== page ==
Last week, Chinese social media users began noticing that they couldn’t find Bibles listed on some of their nation’s most popular e-commerce platforms.
Shoppers who searched the word Bible on retailers such as Taobao, Jingdong, Dang Dang, and Amazon.cn began receiving a “no results” response, reported the South China Morning Post.
Search analytics revealed a significant spike in the keyword Bible on March 30. But by April 1, analytics showed a zero, suggesting that the word may have been censored, reported the Australian Broadcasting Corporation.
Two days before the Bibles were banned from online purchase, the Chinese government released a document outlining how it intends to promote “Chinese Christianity” over the next five years. According to the document, one of the government’s key objectives is to reinterpret and retranslate the Bible in order to enhance “Chinese-style Christianity and theology.”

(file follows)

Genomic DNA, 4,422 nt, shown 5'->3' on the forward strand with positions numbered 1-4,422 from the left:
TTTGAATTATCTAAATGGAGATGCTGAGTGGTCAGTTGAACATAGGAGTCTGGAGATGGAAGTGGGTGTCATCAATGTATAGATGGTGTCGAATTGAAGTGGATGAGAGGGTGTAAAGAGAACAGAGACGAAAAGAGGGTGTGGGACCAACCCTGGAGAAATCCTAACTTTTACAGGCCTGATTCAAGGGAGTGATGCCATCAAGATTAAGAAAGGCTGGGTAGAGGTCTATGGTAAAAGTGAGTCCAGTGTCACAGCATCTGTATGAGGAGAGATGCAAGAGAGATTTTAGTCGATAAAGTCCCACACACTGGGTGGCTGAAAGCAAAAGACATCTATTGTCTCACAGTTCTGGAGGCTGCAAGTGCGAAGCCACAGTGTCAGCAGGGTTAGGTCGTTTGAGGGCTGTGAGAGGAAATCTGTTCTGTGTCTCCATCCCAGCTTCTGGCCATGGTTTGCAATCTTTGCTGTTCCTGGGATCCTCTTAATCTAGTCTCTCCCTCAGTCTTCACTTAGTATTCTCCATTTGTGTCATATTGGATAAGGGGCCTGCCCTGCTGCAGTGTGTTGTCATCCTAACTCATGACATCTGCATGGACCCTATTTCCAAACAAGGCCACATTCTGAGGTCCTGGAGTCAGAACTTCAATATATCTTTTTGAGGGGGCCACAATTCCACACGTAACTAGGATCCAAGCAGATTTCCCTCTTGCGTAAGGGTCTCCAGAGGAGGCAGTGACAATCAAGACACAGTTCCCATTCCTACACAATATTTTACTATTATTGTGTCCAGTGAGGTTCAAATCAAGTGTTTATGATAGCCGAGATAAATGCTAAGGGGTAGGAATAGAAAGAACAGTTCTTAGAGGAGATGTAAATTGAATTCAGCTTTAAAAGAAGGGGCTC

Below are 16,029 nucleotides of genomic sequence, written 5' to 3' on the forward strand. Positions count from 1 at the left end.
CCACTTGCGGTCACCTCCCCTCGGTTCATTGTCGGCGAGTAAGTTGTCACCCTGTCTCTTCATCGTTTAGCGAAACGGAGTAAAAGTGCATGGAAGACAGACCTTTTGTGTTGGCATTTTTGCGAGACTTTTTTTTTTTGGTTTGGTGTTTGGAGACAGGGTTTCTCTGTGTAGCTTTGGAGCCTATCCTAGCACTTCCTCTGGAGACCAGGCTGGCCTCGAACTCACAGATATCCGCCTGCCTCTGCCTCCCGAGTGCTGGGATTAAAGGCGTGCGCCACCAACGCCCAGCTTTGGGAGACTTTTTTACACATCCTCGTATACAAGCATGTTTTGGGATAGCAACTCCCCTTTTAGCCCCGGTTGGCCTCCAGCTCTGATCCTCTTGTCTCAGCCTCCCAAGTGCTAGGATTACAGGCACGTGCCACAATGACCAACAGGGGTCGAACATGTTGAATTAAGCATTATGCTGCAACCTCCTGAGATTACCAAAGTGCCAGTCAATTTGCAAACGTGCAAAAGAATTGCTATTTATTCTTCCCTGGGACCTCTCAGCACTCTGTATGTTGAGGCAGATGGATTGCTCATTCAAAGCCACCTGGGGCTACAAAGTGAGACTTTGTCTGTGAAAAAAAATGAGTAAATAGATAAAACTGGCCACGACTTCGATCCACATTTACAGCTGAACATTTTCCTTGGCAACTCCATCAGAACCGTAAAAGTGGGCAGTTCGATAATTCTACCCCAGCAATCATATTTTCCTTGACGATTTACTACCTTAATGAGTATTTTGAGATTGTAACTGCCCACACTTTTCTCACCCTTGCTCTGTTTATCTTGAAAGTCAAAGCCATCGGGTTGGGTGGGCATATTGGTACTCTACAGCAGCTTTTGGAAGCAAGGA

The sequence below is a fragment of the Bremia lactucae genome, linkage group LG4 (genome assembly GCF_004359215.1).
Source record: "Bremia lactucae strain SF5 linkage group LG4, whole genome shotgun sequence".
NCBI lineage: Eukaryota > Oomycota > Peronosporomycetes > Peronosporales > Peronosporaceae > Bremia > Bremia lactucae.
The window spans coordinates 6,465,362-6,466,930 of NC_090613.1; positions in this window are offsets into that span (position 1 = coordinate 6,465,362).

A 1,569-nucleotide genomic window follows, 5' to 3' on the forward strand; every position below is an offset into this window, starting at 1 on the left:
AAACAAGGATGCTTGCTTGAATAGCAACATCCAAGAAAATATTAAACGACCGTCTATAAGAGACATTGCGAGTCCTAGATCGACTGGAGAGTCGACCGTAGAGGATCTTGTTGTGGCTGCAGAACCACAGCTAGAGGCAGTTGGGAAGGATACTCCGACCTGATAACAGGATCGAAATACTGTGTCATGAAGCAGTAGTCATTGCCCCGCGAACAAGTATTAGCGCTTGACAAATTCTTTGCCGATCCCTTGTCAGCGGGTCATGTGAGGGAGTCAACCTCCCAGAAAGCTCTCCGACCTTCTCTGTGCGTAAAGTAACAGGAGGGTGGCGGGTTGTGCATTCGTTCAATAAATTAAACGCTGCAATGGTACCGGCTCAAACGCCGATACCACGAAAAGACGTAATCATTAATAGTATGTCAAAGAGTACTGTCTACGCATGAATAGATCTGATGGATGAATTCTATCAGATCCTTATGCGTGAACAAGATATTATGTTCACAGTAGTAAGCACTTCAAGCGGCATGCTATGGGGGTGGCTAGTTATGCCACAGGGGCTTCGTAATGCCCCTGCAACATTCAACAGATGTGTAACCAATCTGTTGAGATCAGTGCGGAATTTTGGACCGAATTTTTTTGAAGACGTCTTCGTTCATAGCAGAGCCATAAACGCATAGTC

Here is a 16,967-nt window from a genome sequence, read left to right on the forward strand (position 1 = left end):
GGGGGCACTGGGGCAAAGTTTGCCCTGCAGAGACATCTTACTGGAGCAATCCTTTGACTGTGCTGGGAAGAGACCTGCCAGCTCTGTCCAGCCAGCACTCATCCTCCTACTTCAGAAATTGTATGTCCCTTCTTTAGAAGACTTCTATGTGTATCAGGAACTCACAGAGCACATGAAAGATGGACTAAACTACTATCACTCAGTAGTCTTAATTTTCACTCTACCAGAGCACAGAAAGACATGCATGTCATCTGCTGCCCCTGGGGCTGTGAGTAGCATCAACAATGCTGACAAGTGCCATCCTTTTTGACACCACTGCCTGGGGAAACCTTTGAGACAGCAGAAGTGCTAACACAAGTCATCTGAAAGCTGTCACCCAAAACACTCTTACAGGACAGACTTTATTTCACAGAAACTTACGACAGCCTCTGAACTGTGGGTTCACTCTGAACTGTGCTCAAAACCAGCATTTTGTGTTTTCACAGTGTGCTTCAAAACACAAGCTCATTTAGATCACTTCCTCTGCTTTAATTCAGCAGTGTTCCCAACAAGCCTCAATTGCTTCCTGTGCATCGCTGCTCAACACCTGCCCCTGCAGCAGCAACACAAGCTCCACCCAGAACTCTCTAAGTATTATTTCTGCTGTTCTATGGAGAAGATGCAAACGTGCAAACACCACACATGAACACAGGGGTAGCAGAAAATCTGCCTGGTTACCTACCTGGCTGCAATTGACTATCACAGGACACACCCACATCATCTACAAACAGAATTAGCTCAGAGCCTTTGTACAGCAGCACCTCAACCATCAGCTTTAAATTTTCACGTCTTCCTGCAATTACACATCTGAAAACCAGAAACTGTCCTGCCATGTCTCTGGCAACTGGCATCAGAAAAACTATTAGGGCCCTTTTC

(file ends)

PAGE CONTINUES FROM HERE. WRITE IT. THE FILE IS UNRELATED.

Among China’s main religions—which include Buddhism, Taoism, Islam, and folk beliefs—Christianity is unique for having its holy text banned from commercial brick-and-mortar bookstores. Until the internet, Bibles could only be obtained via church bookstores (because they lacked a barcode), a reality that in the past has dissuaded house church Christians wary of official Three-Self churches from purchasing the text.
A joint venture between the Amity Foundation and the United Bible Societies, Amity Printing Company is the only press in China allowed by the government to print Bibles.
As CT reported in 2003:
Legal Bibles are not in short supply. The Red Guards confiscated Bibles, so that after the Cultural Revolution, the most pressing need of Christians in China was for Bibles. A decade of illegal Bible smuggling met part of the need, but it put Christians in the difficult position of supporting an illegal activity. After three years of negotiations, the Amity Press was able to begin printing Bibles legally.
The company reported in 2017 that “more than 160 million Bibles have come off our production lines.” However, many of these copies are sold overseas. The Bibles distributed in China through Amity also do not include commentaries, footnotes, or other study tools.